TOKYO, June 16 Japan plans to ask pregnant women
and children to move away from radiation "hotspots" that were
found far away from the crippled Fukushima nuclear plant, the
government said on Thursday, reflecting new anxieties about the
spread of radioactivity.
The government will not, however, evacuate entire towns, but
rather homes where residents could be exposed to more than 20
millisieverts of radiation per year. Chief Cabinet Secretary
Yukio Edano told reporters.
Twenty millisieverts is the annual radiation limit the
government has set for school children in Fukushima, where
workers at the Daiichi plant 240 km (150 miles) from Tokyo are
battling to bring under control the worst nuclear crisis since
Following the earthquake and tsunami in March that resulted
in the nuclear disaster the government has set up a forced
evacuation zone within a 20 km (12 mile) radius of the plant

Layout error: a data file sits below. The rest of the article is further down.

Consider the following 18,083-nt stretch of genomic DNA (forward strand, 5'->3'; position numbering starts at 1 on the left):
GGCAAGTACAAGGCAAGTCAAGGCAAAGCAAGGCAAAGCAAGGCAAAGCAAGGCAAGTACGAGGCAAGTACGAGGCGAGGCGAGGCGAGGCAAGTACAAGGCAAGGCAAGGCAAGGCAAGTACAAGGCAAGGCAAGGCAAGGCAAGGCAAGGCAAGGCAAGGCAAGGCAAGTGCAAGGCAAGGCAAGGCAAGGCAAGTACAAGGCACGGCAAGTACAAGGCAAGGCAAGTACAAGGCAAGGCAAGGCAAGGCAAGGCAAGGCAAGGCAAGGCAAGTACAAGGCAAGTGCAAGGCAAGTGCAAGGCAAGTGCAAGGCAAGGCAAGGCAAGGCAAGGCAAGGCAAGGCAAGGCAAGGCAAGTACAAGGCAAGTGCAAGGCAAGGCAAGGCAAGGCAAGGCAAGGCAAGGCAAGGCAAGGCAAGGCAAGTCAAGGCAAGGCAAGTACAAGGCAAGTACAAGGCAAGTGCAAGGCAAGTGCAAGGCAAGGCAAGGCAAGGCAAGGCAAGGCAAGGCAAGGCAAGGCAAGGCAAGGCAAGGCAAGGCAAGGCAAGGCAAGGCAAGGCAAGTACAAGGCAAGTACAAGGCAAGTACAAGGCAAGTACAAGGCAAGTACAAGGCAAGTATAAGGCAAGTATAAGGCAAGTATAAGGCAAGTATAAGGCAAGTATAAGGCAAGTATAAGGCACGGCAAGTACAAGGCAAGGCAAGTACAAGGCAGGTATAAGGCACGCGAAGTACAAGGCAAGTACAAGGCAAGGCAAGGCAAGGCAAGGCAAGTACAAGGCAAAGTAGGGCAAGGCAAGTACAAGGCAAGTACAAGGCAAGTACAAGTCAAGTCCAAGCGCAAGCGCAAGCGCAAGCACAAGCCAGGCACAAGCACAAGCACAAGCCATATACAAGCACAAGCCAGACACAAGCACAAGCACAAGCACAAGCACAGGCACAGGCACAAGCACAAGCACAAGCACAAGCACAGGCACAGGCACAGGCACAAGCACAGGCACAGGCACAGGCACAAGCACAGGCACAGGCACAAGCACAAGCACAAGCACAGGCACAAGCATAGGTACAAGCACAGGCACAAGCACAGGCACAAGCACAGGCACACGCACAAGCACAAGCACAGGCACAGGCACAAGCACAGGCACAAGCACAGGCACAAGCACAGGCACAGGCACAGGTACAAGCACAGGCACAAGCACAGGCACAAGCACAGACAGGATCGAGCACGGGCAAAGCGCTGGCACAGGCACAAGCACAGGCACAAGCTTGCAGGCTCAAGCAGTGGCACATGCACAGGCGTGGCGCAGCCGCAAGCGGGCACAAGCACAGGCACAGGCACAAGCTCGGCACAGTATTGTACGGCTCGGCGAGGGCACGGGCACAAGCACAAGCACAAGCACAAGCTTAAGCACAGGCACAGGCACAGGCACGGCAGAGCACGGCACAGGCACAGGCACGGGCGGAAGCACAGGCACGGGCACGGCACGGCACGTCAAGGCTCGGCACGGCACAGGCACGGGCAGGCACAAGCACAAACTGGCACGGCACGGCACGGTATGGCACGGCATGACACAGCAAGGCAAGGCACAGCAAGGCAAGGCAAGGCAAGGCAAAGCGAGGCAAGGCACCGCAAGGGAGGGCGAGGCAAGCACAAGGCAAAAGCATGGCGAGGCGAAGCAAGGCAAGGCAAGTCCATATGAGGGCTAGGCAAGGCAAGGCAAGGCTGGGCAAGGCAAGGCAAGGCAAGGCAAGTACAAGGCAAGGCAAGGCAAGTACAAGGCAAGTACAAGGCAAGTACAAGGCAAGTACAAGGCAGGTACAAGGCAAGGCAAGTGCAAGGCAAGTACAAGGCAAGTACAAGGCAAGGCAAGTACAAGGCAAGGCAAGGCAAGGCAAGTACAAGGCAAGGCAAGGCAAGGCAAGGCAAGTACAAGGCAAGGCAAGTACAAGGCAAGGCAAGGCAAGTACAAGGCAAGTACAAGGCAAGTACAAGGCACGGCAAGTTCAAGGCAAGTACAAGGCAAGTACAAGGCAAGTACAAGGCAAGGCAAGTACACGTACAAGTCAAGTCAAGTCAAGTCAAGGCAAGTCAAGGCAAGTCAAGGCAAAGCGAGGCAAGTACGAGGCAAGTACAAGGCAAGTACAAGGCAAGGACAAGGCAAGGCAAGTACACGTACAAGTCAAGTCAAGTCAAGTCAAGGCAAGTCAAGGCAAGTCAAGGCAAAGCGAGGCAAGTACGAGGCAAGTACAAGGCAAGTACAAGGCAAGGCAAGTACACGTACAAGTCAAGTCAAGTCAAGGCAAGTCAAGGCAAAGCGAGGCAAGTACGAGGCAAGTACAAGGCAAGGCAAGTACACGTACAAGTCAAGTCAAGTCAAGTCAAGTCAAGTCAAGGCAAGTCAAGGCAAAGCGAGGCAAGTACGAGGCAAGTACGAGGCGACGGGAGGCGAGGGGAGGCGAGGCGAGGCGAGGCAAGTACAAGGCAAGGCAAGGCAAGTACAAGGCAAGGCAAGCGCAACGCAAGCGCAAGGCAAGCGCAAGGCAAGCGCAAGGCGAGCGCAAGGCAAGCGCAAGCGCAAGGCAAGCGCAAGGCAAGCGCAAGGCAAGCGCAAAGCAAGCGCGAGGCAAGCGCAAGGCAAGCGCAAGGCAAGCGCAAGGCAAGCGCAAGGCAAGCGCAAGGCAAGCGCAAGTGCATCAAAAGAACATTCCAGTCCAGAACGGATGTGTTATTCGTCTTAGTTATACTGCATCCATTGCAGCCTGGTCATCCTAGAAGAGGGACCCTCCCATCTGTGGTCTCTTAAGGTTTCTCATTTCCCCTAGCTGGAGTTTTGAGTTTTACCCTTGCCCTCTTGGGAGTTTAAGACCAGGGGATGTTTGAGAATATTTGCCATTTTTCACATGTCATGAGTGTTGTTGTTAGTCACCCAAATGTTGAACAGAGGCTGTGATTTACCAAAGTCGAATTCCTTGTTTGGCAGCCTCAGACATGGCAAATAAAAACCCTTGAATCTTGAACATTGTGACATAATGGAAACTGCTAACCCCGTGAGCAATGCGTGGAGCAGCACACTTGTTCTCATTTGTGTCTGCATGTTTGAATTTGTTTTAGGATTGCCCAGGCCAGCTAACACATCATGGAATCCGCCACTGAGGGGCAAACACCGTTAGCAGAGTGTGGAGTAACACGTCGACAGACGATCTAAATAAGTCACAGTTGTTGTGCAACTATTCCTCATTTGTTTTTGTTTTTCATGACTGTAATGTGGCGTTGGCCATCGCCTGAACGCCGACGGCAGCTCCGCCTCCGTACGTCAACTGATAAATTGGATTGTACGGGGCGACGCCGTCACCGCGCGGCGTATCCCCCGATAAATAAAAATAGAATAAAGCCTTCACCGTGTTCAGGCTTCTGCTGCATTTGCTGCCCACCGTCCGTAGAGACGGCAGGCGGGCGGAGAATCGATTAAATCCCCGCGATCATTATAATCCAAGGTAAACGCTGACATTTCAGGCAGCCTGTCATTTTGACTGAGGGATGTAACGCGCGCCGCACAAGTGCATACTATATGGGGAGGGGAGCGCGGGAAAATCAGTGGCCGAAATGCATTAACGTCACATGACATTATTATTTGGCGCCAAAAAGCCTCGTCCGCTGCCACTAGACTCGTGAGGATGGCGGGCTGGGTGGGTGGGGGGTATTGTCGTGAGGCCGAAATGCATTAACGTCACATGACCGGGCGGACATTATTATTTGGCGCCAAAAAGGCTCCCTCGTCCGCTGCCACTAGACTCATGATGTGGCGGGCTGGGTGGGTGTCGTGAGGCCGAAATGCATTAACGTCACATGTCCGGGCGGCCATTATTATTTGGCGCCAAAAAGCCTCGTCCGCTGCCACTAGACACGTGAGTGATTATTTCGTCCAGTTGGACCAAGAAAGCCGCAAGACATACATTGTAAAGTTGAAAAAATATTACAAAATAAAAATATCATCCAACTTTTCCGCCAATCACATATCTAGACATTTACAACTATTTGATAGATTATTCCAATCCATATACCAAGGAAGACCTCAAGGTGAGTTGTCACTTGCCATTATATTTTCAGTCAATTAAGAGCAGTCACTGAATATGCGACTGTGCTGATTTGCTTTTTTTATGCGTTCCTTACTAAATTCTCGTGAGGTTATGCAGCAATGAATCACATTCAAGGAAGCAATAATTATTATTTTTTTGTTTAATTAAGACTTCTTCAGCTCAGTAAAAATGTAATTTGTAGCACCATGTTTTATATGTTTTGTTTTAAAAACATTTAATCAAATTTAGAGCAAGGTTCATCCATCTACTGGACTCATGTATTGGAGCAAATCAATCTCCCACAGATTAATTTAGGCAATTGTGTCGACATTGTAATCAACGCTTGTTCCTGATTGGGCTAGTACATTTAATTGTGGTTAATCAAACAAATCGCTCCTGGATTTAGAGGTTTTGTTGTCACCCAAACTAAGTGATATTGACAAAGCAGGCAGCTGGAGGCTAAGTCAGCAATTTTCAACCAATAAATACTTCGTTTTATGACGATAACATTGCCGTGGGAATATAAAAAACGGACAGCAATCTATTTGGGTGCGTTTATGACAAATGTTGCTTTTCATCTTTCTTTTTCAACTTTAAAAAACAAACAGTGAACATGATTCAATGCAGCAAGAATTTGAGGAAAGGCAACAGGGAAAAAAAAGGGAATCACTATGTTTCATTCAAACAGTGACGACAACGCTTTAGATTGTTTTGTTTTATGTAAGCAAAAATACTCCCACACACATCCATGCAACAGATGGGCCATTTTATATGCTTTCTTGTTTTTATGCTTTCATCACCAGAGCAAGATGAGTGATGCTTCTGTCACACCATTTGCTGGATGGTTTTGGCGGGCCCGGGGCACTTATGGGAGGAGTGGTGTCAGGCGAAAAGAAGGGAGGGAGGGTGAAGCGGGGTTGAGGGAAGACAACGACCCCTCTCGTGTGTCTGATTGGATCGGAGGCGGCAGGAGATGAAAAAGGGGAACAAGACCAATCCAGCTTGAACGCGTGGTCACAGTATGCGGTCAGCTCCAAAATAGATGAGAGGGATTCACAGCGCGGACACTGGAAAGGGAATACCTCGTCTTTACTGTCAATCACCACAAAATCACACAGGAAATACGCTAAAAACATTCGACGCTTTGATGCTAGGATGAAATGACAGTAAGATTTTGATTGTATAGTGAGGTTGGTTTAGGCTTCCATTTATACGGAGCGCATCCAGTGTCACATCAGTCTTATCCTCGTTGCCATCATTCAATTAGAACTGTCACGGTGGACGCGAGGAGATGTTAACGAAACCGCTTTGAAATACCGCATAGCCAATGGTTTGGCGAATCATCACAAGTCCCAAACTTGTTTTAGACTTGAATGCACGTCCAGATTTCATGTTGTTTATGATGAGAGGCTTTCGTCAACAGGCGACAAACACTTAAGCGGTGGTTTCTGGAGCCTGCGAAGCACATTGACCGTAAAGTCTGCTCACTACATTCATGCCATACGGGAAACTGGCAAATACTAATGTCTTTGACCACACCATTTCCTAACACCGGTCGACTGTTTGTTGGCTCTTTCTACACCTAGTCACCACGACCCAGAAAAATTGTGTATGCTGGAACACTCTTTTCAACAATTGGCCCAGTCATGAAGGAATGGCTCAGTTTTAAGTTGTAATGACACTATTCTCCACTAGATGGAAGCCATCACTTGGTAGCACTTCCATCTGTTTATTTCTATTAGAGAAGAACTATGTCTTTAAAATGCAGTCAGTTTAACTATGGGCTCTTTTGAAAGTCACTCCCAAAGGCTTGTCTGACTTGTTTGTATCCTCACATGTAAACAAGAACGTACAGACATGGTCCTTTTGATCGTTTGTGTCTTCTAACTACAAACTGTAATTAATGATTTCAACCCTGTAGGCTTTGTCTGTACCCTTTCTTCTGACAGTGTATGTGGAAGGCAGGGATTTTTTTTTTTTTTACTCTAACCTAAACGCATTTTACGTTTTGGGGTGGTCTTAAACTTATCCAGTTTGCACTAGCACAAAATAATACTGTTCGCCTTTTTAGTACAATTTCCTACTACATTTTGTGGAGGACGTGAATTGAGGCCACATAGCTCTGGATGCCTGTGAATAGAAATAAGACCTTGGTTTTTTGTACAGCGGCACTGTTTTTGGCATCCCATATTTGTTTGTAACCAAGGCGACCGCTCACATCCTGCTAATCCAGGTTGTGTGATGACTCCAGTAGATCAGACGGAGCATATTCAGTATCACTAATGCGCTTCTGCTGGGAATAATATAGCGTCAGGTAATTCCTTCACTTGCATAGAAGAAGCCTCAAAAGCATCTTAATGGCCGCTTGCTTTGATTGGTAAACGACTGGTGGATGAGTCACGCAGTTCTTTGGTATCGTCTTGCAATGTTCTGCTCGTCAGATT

after deciding that radiation levels there were too high for
But the government has been confronted with far-flung,
isolated hotspots of contamination outside the 20 km radius with
relatively high levels of radiation.
Edano said data gathered from certain parts of Minami Soma
city, about 20 km from Daiichi, and Date city, about 50 km from
the nuclear plant, are currently being assessed and that the
government would recommend evacuation on a household basis.
He also said that those wanting to evacuate, including
adults and those who were not pregnant, would receive firm
"We will respond flexibly and lift evacuation
recommendations if radiation levels decline," Edano said.
(Reporting by Shinichi Saoshiro; Editing by Sanjeev Miglani)